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Man charged in synthetic drug conspiracy that led to 2 deaths sentenced to 20 years in prison


FARGO, North Dakota — A former University of North Dakota student who pleaded guilty to financing a man who manufactured the synthetic drugs that resulted in the deaths of two teenagers in the Grand Forks area was sentenced Monday to 20 years in prison.

Casey Rosen, of Minneapolis, pleaded guilty in January 2013 to conspiracy to possess with intent to distribute controlled substances resulting in serious bodily injury and death. The charge carries a maximum sentence of life in prison.

Assistant U.S. Attorney Chris Myers said Rosen, 24, was a partner with Andrew Spofford, who pleaded guilty earlier to cooking up chemicals he ordered online. Rosen, Myers said in court Monday, was "essentially the money man financing the operation, for one sole purpose, to make money."

Spofford, who was sentenced last month to 17½ years in prison, said in a letter to U.S. District Judge Ralph Erickson that it would be unfair for Rosen to receive more prison time than him.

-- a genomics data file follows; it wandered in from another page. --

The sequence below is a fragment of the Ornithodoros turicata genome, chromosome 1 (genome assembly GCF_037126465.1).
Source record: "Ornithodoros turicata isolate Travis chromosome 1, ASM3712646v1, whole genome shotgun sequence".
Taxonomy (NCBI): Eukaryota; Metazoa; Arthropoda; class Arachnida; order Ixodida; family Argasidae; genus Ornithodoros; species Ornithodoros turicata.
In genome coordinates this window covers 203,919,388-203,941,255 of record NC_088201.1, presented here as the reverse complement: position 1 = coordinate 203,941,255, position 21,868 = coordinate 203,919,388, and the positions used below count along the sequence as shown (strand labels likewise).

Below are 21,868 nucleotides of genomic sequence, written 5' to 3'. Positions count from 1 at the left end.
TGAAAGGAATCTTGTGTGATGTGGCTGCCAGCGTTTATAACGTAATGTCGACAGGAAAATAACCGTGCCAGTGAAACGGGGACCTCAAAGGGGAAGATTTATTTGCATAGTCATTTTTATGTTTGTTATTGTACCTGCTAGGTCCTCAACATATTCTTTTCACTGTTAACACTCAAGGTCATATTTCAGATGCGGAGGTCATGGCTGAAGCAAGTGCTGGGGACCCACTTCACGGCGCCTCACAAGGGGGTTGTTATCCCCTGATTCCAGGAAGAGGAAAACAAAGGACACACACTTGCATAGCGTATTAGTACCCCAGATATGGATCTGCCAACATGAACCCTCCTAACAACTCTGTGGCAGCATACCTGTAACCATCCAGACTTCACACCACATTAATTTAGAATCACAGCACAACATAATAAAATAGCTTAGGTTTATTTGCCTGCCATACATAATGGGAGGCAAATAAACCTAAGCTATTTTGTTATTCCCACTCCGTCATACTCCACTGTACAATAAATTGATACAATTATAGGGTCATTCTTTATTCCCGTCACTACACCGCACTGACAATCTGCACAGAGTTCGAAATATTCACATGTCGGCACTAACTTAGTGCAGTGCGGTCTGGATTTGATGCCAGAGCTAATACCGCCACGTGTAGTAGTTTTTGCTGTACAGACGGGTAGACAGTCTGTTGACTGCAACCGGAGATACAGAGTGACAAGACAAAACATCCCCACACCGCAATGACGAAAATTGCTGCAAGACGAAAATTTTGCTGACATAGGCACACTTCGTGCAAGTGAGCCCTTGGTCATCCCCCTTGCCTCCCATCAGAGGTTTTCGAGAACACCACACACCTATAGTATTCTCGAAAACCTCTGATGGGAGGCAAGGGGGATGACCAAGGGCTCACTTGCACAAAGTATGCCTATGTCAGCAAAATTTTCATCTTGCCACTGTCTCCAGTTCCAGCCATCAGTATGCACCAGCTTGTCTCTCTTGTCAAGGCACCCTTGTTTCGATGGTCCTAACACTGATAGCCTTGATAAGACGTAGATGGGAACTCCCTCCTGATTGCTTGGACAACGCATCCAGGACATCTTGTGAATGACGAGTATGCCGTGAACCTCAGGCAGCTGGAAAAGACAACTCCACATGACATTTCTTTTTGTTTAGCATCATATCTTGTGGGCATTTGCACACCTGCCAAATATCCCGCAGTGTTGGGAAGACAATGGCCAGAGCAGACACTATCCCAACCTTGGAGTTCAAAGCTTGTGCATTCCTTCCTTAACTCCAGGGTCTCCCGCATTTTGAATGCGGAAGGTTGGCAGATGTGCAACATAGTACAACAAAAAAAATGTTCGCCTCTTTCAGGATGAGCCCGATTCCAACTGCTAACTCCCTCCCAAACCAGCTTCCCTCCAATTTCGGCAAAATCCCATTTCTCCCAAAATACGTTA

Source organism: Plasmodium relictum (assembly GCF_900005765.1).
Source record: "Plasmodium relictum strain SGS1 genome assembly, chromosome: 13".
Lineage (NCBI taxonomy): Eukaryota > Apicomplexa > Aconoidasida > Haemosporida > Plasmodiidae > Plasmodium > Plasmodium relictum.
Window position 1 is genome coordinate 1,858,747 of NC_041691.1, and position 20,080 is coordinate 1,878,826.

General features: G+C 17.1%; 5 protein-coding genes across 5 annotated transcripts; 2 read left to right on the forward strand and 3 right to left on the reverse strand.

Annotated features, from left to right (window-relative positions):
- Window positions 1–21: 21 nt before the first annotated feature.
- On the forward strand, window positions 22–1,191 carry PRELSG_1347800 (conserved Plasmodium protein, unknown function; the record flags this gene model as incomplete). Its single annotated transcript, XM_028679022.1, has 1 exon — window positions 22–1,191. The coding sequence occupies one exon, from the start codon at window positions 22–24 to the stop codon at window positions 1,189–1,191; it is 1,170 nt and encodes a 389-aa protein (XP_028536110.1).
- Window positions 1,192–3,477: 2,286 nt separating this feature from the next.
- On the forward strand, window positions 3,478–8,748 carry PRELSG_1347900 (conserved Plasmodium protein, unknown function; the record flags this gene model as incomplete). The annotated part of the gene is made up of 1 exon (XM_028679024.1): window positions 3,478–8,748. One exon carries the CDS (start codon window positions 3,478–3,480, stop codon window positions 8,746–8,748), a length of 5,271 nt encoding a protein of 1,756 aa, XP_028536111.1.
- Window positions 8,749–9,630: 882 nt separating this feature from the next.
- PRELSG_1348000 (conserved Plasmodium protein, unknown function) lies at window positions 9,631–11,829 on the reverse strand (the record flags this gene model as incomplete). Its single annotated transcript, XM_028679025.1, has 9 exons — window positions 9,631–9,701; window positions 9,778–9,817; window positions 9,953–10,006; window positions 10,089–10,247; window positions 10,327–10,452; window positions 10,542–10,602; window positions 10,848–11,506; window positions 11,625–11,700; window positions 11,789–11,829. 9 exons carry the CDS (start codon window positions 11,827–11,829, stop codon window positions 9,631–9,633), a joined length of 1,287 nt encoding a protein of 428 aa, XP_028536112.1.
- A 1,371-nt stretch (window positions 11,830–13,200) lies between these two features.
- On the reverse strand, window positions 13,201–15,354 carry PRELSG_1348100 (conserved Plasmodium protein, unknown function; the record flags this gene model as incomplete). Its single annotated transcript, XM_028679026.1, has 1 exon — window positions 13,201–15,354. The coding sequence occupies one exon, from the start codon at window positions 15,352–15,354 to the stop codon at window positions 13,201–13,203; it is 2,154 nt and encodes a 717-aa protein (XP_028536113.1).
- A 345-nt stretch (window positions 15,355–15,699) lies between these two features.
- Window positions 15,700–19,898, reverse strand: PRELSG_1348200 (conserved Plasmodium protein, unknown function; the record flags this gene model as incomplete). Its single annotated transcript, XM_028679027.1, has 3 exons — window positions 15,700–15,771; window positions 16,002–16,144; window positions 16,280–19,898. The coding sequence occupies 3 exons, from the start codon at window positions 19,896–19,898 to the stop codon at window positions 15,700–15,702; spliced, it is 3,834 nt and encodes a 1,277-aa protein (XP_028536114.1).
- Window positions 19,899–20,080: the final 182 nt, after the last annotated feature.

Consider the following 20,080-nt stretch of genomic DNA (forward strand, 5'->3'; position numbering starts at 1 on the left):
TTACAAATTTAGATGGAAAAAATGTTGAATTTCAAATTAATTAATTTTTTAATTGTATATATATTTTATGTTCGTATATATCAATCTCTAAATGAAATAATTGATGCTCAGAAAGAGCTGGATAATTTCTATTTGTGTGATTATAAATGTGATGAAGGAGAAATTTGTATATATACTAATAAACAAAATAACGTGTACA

But Judge Erickson noted that Rosen, unlike Spofford, had a prior felony conviction.

Robert Paule, Rosen's attorney, argued for a sentence of 15 years for Rosen, who has a history of depression and a chronic sleep disorder. Paule acknowledged it was a serious crime and said he "wasn't here to make excuses" for Rosen's conduct.

Rosen is one of 15 people charged and the 13th person sentenced in the case federal authorities have dubbed "Operation Stolen Youth." The investigation began when Christian Bjerk, 18, of Grand Forks, and Elijah Stai, 17, of Park Rapids, Minnesota, died within a week of each other in June 2012 after ingesting the drugs.

Erickson said it's a "remarkably sad case" that is unique because most of the defendants come from "good families by and large" and are not connected to drug cartels. He said the conspiracy involved "a bunch of college kids" who fancied themselves as amateur chemists but didn't know what they were doing.

"You know what? You sell drugs, people are going to die," the judge said.

Erickson ordered Rosen to pay back $100,000 in alleged drug profits.

Authorities said Spofford bought the chemicals from Motion Resources LLC, a Houston company that imported controlled substances from Asia and Europe and resold them over the Internet to domestic buyers. Company owner Charles Carlton is scheduled to be sentenced next month. Sentencing for his assistant, John Polinksi, is set for June.

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